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RFID temperature dataloggers


Key words RFID, identification, temperature, radio frequency identification, food logistic, temperature monitoring
Latest version 2011/05/04
Completed by FRIP

How does it work?

Primary objective RFID technology is used in food industry for speed and easy identification of food during transport and other logistic operations. Active RFID tags can measure and log e.g. the temperature history of food product in the food supply chain.
Working principle Generally an RFID tag is usually in the form of a sticker, card, ticket, glass bead or button. Inside, there is an integrated circuit (chip) for information storage, processing of modulating and demodulating a radio-frequency and for other special functions. The other important part is aerial. Chip can contain 96bit unique number, which can have the particular type of goods. This number is assigned centrally to the producers in individual rows. There must be declared unique (Electronic product Code-EPC). The main difference opposite to barcode technology is that this chip can contain more information about product. They can be saved by the user in internal memory of the chip. For reading and writing of the information of tag a reader equipment is required. It communicates with the tag via radio waves. Energy for transmission of data is inducted by the reader at the aerial. There is not necessary to have a direct line of sight between a reader and the tag to read the tag [5,6].

There are two basic types of the tags, passive and active. The active opposite to the passive tags have internal power source. They can measure e.g. temperature at time and save this temperature history to the internal memory. Parameters of the record of data (e.g. time step) are adjusted by the reader which is connected to a PC. This tag can be used for measurement of temperature history in the food supply chain [9]. There can be optimized logistic operations on base of data from tags. Safe food products are the result of using this technology. The tag can contain also the kinetic calculation for digital shelf life estimation. On the market passive tags also exist for measurement of temperature but they measure only when they are near the reader equipment.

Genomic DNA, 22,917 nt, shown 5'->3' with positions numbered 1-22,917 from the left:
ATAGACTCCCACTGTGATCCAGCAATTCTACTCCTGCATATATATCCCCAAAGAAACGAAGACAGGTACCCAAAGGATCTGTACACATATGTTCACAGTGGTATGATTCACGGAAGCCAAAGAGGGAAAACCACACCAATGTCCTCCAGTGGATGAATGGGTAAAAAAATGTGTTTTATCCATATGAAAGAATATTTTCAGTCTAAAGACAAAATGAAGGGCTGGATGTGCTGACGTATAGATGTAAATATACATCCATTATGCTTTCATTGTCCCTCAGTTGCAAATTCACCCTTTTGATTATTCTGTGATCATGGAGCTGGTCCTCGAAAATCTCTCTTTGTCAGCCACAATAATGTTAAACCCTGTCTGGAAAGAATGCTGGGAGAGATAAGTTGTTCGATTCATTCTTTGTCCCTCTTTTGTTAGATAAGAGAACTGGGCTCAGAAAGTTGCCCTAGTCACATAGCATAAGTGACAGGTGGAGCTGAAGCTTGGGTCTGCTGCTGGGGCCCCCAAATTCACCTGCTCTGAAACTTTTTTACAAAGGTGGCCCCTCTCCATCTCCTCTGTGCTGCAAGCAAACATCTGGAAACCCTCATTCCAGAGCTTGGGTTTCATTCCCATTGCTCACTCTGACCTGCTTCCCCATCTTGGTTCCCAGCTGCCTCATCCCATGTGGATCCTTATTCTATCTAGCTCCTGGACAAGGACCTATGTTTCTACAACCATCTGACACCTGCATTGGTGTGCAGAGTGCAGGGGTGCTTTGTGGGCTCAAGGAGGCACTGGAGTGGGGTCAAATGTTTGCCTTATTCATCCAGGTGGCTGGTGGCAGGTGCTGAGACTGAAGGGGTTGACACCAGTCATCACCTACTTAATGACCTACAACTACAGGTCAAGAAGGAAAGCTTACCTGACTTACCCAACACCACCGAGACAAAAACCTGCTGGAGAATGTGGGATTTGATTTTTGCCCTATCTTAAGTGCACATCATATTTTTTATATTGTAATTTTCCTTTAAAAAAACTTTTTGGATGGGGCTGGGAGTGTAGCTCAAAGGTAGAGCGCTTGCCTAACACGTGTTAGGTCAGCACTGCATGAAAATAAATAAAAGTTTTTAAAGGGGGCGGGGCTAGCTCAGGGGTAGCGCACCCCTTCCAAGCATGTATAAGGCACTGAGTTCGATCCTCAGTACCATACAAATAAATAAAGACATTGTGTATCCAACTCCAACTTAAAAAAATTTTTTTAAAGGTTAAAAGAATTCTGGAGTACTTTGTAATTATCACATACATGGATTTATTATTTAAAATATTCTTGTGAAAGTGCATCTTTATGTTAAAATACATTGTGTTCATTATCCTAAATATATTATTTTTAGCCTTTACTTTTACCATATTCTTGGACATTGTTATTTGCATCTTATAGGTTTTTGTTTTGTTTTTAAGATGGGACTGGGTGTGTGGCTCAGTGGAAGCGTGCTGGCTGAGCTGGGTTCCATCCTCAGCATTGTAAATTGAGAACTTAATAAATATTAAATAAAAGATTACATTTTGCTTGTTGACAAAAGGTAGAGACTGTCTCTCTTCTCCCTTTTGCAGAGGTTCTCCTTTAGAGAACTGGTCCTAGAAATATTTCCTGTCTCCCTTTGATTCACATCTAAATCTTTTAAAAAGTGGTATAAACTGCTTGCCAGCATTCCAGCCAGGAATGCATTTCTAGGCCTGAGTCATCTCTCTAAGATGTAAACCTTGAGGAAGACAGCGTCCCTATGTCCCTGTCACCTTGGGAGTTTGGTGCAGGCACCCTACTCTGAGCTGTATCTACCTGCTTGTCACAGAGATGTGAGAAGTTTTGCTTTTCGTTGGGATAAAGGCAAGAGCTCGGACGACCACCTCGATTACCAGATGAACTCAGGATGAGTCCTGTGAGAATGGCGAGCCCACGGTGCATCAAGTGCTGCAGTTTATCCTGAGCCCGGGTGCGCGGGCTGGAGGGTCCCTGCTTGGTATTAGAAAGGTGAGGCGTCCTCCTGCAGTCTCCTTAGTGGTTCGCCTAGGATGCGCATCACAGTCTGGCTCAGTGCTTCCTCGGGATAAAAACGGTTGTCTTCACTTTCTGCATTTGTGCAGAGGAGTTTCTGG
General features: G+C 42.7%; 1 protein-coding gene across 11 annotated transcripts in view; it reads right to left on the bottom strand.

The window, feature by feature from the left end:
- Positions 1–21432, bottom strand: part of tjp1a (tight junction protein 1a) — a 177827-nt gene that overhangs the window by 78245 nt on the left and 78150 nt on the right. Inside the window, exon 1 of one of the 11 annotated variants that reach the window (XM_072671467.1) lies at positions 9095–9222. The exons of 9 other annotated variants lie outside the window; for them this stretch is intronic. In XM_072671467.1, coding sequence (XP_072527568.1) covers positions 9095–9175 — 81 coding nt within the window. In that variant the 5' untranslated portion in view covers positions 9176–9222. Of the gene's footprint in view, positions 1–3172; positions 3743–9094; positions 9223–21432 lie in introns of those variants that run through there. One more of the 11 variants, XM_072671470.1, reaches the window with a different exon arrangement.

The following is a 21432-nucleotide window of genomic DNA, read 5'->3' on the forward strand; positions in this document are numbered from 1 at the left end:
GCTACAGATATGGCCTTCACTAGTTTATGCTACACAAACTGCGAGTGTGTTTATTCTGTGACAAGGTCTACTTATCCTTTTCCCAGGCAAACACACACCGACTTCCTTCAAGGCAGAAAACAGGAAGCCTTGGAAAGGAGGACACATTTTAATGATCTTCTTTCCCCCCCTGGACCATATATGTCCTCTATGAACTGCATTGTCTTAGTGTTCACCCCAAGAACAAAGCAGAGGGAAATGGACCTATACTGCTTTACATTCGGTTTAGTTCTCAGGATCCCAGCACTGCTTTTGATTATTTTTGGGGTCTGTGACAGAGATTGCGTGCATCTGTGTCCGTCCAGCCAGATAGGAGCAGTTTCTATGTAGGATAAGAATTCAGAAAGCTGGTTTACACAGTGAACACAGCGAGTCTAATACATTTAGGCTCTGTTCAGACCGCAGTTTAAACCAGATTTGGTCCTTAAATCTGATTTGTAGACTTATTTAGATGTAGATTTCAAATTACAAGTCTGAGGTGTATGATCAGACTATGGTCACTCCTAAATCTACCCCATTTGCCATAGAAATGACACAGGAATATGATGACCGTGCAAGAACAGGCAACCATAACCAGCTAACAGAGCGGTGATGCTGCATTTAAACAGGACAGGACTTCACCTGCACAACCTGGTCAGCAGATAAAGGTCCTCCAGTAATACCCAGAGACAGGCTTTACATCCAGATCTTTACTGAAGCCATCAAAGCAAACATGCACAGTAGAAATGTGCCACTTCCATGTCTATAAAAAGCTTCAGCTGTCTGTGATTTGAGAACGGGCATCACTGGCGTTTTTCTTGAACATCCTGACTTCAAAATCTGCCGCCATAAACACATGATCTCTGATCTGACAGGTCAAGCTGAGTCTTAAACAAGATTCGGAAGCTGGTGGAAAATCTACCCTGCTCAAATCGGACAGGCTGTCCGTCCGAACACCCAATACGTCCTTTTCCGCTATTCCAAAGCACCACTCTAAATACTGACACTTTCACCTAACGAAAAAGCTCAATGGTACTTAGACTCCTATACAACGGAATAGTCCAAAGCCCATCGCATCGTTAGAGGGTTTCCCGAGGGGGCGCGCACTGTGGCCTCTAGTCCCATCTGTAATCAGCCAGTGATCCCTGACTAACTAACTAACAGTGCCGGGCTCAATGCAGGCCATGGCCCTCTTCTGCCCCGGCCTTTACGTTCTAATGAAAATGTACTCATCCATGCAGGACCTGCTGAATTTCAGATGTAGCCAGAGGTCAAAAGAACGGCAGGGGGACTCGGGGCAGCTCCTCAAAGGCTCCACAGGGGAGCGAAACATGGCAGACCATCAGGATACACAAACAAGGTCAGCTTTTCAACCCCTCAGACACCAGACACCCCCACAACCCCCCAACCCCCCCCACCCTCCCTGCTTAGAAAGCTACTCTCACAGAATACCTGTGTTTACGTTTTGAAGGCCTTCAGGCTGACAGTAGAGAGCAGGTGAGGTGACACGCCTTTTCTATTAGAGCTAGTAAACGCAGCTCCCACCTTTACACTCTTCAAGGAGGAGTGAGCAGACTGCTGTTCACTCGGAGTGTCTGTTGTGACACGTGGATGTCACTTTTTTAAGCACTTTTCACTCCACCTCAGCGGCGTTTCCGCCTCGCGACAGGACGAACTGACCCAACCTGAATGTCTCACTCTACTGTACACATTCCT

Additional effects logistics
Important process parameters There are several frequencies which are used for communications (125-134.2 kHz, 140 – 148.5kHz, 13.56 MHz and other). It depends on using a local standard. Temperature.
Important product parameters Communication frequencies. Differences are also at size of memory for record of time and temperature data, ambient pressure range, temperature measurement range, accuracy , shelf and usage life, flexibility, waterproof

What can it be used for?

Products without restriction
Operations storage, distribution, transport
Solutions for short comings Active tag can substitute conventional data loggers which are bigger and there is not the wireless communication between reader and device. The data can be easy and quickly read. The tag can be directly part of a package.

What can it NOT be used for?

Products without restriction